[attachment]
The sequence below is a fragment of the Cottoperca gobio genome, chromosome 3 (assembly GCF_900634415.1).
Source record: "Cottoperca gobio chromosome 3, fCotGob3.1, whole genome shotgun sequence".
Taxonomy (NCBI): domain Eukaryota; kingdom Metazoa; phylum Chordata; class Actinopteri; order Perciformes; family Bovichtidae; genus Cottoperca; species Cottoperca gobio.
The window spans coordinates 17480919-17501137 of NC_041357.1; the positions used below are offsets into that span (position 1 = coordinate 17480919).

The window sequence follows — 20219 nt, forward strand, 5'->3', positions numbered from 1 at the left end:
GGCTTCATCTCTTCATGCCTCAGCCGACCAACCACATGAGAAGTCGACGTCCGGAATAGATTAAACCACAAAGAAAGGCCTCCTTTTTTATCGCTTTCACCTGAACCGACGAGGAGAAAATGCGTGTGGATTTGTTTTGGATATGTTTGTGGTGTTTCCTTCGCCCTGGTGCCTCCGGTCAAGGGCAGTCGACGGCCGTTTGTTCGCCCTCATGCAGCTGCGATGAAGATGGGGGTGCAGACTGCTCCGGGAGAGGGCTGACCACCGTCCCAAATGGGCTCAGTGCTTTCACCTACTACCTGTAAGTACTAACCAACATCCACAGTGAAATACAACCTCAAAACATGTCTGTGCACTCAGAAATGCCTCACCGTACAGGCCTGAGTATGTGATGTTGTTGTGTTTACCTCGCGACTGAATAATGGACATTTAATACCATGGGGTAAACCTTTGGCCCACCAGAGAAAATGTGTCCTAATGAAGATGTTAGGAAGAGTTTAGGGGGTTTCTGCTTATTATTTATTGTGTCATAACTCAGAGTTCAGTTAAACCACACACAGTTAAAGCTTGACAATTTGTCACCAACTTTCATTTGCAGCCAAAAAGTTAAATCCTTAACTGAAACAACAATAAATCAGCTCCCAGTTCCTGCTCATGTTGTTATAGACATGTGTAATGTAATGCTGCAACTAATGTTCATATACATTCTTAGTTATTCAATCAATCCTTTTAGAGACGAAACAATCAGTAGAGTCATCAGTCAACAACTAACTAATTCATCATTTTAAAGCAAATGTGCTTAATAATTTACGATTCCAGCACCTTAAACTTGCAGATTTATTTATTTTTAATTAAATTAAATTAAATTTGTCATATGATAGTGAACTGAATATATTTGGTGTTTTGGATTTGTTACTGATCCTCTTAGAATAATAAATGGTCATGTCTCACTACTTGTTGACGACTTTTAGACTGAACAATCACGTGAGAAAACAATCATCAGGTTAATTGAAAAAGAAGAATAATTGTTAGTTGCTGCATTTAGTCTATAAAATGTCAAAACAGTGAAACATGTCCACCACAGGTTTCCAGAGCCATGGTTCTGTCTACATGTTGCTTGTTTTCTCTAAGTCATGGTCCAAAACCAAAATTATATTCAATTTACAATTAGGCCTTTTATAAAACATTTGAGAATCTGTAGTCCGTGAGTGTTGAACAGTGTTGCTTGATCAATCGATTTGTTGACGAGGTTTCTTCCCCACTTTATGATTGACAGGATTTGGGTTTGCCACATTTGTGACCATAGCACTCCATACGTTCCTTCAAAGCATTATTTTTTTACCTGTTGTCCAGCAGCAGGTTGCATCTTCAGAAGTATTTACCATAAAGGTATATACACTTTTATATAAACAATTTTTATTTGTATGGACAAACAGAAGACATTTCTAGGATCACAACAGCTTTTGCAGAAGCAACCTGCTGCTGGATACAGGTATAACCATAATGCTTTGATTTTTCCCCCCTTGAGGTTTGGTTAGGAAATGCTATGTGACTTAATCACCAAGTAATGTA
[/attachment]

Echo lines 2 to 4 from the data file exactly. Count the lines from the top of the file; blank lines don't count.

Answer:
Source record: "Cottoperca gobio chromosome 3, fCotGob3.1, whole genome shotgun sequence".
Taxonomy (NCBI): domain Eukaryota; kingdom Metazoa; phylum Chordata; class Actinopteri; order Perciformes; family Bovichtidae; genus Cottoperca; species Cottoperca gobio.
The window spans coordinates 17480919-17501137 of NC_041357.1; the positions used below are offsets into that span (position 1 = coordinate 17480919).